Judge to decide if Seattle Police can be held liable in sex trafficking case
Women who say they were abused and sexually assaulted by a Seattle hip-hop artist will have to wait to learn whether the Seattle Police Department can be held liable for its handling of an alleged multistate sex trafficking scheme.
King County Superior Court Judge Melinda Young declined to rule at a Friday hearing on the city of Seattle’s motion to dismiss the case, saying she would issue her decision within three weeks.
The city of Seattle and the Police Department last month were added as defendants in the case. The women allege in the suit that the department’s “negligent investigation” of their claims caused more people to be harmed and that the city failed to adequately oversee the department.
Young’s ruling will hinge on the question of whether Washington law permits government agencies to be sued for mismanaging criminal investigations and whether the Police Department is even a legal entity that can be sued. The city says it is not.
In the lawsuit filed by five women in 2021, four allege that they were forced into stripping or sex work, raped, and at times confined in sleeping pods by musician Solomon “Raz” Simone. The suit names associates of Simone and his recording label, Black Umbrella, and alleges that Simone conspired to “ensnare, imprison and exploit” women for profit. Talents Northwest, which owns Pandora’s and other strip clubs, where the women say a lax environment enabled a “legal brothel,” is also a defendant in the complaint.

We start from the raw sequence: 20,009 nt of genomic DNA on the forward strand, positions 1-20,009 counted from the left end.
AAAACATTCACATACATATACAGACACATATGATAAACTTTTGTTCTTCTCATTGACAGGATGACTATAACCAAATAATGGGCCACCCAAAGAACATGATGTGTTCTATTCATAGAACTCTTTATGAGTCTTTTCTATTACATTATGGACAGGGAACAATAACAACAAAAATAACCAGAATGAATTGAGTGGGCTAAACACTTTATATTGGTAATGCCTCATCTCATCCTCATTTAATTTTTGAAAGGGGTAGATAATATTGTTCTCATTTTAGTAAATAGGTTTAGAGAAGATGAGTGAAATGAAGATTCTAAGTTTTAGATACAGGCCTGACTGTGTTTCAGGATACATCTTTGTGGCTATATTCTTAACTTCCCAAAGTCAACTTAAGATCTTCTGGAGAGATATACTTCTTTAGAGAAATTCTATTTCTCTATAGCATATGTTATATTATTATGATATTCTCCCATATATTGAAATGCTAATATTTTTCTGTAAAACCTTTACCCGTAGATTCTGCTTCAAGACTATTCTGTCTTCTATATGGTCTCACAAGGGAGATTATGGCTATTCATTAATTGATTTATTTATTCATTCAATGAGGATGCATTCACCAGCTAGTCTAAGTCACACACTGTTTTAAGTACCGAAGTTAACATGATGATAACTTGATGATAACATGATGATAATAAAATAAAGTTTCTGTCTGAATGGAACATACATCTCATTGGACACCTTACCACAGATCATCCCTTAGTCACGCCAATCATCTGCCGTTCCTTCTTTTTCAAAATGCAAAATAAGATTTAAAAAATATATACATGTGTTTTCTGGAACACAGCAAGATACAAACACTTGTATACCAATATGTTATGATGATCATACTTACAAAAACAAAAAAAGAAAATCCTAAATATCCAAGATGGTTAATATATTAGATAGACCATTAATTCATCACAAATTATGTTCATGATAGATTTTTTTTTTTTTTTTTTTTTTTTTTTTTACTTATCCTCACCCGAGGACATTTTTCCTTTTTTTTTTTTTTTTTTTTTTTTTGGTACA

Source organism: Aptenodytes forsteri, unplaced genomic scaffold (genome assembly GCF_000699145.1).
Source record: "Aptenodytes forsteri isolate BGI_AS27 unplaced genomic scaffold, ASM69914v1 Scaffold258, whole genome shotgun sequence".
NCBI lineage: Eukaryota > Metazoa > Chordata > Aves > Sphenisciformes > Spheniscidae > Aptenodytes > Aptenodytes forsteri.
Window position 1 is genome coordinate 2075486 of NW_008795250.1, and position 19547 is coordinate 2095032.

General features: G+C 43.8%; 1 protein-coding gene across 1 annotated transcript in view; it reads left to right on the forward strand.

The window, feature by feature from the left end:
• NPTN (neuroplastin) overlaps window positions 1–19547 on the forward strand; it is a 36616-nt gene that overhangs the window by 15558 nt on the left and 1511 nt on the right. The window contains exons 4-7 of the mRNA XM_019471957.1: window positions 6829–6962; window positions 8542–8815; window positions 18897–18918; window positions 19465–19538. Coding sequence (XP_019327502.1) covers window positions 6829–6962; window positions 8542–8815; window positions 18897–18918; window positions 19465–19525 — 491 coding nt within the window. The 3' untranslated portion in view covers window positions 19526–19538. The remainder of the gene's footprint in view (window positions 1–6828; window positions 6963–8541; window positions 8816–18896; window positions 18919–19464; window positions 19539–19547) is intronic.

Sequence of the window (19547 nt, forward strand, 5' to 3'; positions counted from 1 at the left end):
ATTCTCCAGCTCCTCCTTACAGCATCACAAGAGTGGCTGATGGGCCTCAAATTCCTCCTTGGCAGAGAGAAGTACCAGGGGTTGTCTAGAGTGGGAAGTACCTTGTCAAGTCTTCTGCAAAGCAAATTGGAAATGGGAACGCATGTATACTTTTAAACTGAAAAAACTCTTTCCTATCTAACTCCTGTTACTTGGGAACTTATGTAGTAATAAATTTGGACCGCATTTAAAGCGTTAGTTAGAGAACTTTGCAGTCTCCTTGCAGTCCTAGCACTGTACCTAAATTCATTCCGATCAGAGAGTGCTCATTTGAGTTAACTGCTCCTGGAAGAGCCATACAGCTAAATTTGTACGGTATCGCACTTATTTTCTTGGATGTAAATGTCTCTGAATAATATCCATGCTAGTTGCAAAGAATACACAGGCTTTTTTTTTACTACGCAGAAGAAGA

Joe Walker, the owner of Talents Northwest, declined to comment on the case.
Simone, who gained prominence touring with Macklemore and as a self-appointed leader of the Capitol Hill Occupied Protest, also declined to comment.
During Friday’s hearing, an attorney for the plaintiffs indicated Simone also intends to file a motion to dismiss the complaint.
Paul Beattie, an attorney for Simone, told KUOW and The Seattle Times last week by email that neither he nor his client would discuss the case, adding, “At this point, these are essentially only allegations — not proven facts.”
Since at least 2017, interviews and records including police case files, emails and texts show that eight people — six women and the parents of two women — told police that women have been sexually abused and exploited for profit by Simone against their will. But despite assurance from a lead detective that he was investigating claims, and had opened a case, the allegations languished. Only after one of the women came forward with similar claims in late 2020, and KUOW reported on allegations against Simone, did police bring a case to county prosecutors.
Seattle police ultimately did not recommend filing charges against Simone, and county prosecutors agreed with that assessment earlier this year, citing insufficient evidence.
Judge Young indicated she was particularly interested in whether the first women who reported alleged crimes to police in 2017 were further harmed by the department’s decision not to file charges, or if it was others who were allegedly harmed in the intervening years.